Jordan’s King Abdullah gives annulment notice of 1994 Peace Treaty Annex

Pressured by recent protests, Jordan’s King Abdullah gives Israel formal notice of termination to land leasing rights that allowed Israeli use of Jordanian parcels in the Naharayim/Baqura and Zofar/Al-Ghamr areas.

By i24NEWS


Jordan’s King Abdullah announced on Sunday his decision to terminate an appendix of the 1994 Israel-Jordan/Wadi Araba peace treaty relating to the lease of the kingdoms’ sovereign land to the Jewish state.

Under Annex I (b) and (c) Jordan leased the Naharayim/Baqura and the Zofar/Al-Ghamr areas, formally under Jordanian sovereignty, to Israel for a period of 25 years which was to be automatically renewed for the same period on an ongoing basis.

According to the terms of the treaty, the lease could only be annulled with one years notice. With the deadline for the lease renewal approaching on Thursday October 25, Abdullah informed Israel of his decision to return the land to full Jordanian sovereignty thus signalling that the agreement has expired.

“Our decision is to terminate the Baquoura and Ghamar annexes from the peace treaty out of our interest to take all decisions that would serve Jordan and Jordanians,” the King wrote in a Tweet. “Baqoura and Ghumar were at the top of our priorities,” he added.

The cabinet is set to convene an emergency session to implement the royal order.

Responding to the announcement, Israel’s Prime Minister Benjamin Netanyahu said he intended to “negotiate with Jordan for its extension” adding that “there is no doubt that the entire agreement is important and dear to both our countries.”

Abdullah’s decision comes amid increasing domestic pressure. Last Friday, demonstrators in Amman took to the streets urging him to exercise Jordanian sovereignty with some even pushing for the Wadi Araba peace treaty to be rescinded altogether. Haaretz reported that eighty-seven Jordanian lawmakers signed a petition on the matter.

The decision relates specifically to Article 2 of the treaty that initially set out the terms of the agreement granting thousands of dunams at the disposal of Israeli farmers.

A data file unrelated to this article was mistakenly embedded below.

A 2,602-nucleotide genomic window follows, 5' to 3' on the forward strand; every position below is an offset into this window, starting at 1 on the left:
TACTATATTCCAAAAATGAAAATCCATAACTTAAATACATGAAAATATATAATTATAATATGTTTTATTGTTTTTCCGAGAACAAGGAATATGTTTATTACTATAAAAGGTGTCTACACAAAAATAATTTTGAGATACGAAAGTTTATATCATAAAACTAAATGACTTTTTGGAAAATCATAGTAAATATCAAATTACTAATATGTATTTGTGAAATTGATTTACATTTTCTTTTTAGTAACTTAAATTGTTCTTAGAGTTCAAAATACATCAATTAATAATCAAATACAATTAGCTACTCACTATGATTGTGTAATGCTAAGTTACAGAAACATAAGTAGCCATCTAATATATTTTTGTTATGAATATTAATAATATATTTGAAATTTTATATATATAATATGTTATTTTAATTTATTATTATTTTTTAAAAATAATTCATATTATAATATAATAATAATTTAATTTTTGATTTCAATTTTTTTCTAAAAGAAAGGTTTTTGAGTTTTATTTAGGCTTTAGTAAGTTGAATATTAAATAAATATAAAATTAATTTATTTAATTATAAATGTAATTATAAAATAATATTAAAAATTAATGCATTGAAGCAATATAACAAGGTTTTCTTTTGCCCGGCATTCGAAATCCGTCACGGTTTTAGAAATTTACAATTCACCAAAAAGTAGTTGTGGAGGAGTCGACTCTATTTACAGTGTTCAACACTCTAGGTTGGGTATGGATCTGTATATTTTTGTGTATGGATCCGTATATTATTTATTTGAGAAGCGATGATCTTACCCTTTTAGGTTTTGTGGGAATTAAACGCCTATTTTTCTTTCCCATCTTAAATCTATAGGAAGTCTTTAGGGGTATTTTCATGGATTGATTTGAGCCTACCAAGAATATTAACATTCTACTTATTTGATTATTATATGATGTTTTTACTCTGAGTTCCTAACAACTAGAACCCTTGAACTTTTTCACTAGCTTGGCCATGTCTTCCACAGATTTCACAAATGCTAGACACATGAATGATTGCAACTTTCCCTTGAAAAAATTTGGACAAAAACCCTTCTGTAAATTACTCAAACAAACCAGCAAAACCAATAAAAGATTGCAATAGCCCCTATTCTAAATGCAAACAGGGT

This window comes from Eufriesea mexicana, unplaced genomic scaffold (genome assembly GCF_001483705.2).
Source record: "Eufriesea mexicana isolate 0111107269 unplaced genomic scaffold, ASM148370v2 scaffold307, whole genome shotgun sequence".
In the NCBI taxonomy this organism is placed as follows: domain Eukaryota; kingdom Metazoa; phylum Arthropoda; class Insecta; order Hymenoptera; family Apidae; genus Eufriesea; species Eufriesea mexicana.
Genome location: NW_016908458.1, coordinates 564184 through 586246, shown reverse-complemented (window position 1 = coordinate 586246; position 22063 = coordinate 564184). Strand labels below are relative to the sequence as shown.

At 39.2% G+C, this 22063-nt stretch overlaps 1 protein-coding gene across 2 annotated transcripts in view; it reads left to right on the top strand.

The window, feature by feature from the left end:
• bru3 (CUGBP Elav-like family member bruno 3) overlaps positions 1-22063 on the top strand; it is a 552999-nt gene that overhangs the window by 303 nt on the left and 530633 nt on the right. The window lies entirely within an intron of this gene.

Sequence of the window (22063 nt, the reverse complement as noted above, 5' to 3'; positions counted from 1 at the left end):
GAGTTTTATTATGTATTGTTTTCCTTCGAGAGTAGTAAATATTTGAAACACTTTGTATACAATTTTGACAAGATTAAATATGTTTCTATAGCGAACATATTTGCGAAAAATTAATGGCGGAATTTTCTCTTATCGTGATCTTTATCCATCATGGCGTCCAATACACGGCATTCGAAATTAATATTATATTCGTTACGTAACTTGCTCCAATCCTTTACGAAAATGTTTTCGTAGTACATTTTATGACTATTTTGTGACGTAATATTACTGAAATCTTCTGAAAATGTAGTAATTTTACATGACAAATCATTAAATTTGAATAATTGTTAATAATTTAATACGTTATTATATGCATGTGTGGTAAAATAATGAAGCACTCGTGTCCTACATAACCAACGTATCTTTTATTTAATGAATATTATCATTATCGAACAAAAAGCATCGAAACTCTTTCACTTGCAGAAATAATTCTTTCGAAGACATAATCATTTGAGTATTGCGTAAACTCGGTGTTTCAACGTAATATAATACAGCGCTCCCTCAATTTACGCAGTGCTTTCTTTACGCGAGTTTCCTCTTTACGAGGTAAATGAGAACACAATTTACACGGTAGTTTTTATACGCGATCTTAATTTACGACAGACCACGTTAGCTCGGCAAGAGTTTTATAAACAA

“Under the peace treaty with Israel, the two parties agreed that the areas will be under Jordanian sovereignty with Israeli private land-use rights,” Jordanian Foreign Minister Ayman Safadi said during a parliamentary session in March cited by the Jordan Times.

“These rights include unimpeded freedom of entry to, exit from and movement within the area, as well as not being subject to customs or immigration legislation,” he said, explaining the terms of the agreement.

An old electricity power plant on land of Jewish ownership in Baqoura, bordering northern Israel. Jordan has decided to cancel the annexes dealing with this land and another in Ghamr [bordering southern Israel], a right outlined in the 1994 peace pact. – Photo: Wikipedia

The case of Baqoura could provide a predicament for Israel and Jordan given a possible dispute over land rights. Israeli citizens have ownership rights dating back to 1926 when Russian Jewish engineer Pinhas Rutenberg obtained a permit from the British Mandatory government to build an electric power plant in the area.Baqura is a border area of six square kilometers (2.4 sq miles) in Jordan’s northern Irbid province, while Ghumar covers four square kilometres in the southern Aqaba province.

When it was signed in 1994, the Wadi Araba treaty made Jordan one of only two Arab countries to have reached a peace agreement with Israel, along with Egypt in 1979.

Under Jordan’s constitutional monarchy, only King Abdullah has the power to eventually rescind the peace deal with Israel.

Jordan controlled the West Bank as well as East Jerusalem and the Old City until the Six Days War in 1967, when Israel took them over alongside the Gaza Strip, the Golan Heights and the Sinai, which was later returned to Egypt.


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